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Rev, I am 31 years old and over those 31 years I have NEVER witnessed any correlation between somebody's age and their capacity to empathize (excluding very young children). I find young people that show incredible empathic listening skills, and adults who are jerks. Is there some kind of study that has been done that shows that young graduate students are socially retarded? That is quite the claim. I wish you would give something that might back that up because you are indicting a huge group of young people. Many of my friends are young graduate students and they don't show any less or more capacity to empathize than their lesser or more educated counterparts, whether older or not. I understand that you have gained value in living life, and are going to bring that with you and use it to make yourself a better PA. But that is YOU as an individual. Others have other things that they are uniquely bringing that will make them a better PA as well, just in a different way. Not everybody has to own a house, raise kids, and start a business in order to be a good PA. Your age is your asset. Use it as an asset. But don't enforce your asset as a requirement for others.

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[...]4) Your entire first paragraph is completely irrelevent to success in PA school, so why should all of that be needed for acceptance into a PA program? I can tell you that those who did not make it through my program had these things going for them...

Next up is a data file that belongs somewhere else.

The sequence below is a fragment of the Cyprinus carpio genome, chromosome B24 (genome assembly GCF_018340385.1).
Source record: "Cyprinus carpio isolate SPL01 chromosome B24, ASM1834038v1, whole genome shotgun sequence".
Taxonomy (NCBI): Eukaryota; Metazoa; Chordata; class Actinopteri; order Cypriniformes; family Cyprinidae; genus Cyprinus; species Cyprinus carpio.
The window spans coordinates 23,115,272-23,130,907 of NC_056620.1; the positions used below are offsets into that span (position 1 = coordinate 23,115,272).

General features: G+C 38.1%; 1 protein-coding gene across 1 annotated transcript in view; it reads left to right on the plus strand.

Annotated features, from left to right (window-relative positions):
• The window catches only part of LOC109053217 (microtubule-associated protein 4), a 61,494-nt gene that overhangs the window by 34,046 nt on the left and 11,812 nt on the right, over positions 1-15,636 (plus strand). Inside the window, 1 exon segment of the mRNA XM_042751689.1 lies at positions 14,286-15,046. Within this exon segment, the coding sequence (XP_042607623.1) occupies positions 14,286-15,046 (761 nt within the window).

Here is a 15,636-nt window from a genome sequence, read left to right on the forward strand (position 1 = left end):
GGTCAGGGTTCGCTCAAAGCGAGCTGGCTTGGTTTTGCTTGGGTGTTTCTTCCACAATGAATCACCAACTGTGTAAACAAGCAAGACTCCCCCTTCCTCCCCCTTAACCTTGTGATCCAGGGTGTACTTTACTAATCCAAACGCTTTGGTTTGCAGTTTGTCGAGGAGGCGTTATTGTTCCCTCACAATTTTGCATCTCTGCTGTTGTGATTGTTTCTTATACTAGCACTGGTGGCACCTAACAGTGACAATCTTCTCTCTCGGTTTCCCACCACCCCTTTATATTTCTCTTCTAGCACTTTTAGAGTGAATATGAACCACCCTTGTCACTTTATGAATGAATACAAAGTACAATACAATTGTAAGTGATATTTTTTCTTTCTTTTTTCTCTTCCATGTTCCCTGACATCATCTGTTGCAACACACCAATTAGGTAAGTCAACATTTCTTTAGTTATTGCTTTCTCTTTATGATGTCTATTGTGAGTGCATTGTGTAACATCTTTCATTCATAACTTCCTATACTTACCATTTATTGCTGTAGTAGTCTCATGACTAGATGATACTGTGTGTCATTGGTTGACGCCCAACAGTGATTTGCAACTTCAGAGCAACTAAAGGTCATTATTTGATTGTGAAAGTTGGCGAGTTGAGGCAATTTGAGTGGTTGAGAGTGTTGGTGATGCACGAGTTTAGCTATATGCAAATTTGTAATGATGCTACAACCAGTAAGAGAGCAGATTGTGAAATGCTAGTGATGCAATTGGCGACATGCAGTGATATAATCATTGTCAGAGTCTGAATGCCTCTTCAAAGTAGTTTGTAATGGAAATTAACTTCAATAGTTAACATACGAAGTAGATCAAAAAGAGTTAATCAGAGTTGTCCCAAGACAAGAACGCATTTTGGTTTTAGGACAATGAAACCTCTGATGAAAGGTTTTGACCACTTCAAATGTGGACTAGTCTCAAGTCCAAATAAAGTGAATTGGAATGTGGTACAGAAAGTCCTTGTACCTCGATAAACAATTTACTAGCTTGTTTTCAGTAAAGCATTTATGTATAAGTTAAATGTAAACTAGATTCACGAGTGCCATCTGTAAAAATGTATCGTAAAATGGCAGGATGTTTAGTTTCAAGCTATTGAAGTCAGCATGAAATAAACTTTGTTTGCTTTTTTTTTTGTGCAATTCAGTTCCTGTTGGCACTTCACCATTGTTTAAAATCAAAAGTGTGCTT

Because "getting through PA school" is not the same as "Being a good provider". You're arguing against the inclusion of a leg in a three-legged stool of HCE, scientific aptitude, and life experience, just because some of the people you know failed out of PA school that is primarily designed to test the second?

 

I feel like I'm in flatland here. The people who have it, understand the utility of life experience in patient care. Those who don't have it don't know what they lack, and to them what I'm saying makes no sense at all.

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With that said, I agree that there is a level of maturity that does need to be reached in order to practice medicine. However, there is a reason that adcoms make us go through those interviews. I am sure they are competent to weed out those that simply haven't reached this level of maturity.

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Nor do I view it as second best, although your point is somewhat undermined by the fact that most schoolteachers don't have the intellectual curiosity needed to succeed as professors, while I don't see any real difference in intellect between the docs and PAs I've known. The PAs tend to have better personalities and more diverse pathways into the profession. If anything PA is a second chance for those of us who missed the MD/DO train to practicing medicine in our youth.

 

Oh boy, now you just completely stirred the hornets nest. Your description of schoolteachers seems awfully close to those that criticize PA's as being drop out medschool students. You simply can't make those kinds of assumptions. Ever teacher has their own individual reason for wanting to become a schoolteacher. Maybe it is their intellectual curiosity that drives them to teach, to find better ways of teaching, or to stimulate the intellectual curiosity of young students. Point is, you are making far too many assumptions about a lot of different people, which, in of itself, is antithetical to empathy.

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I don't really know what to say. mktalon has already said it for me, in more detail, and more eloquently.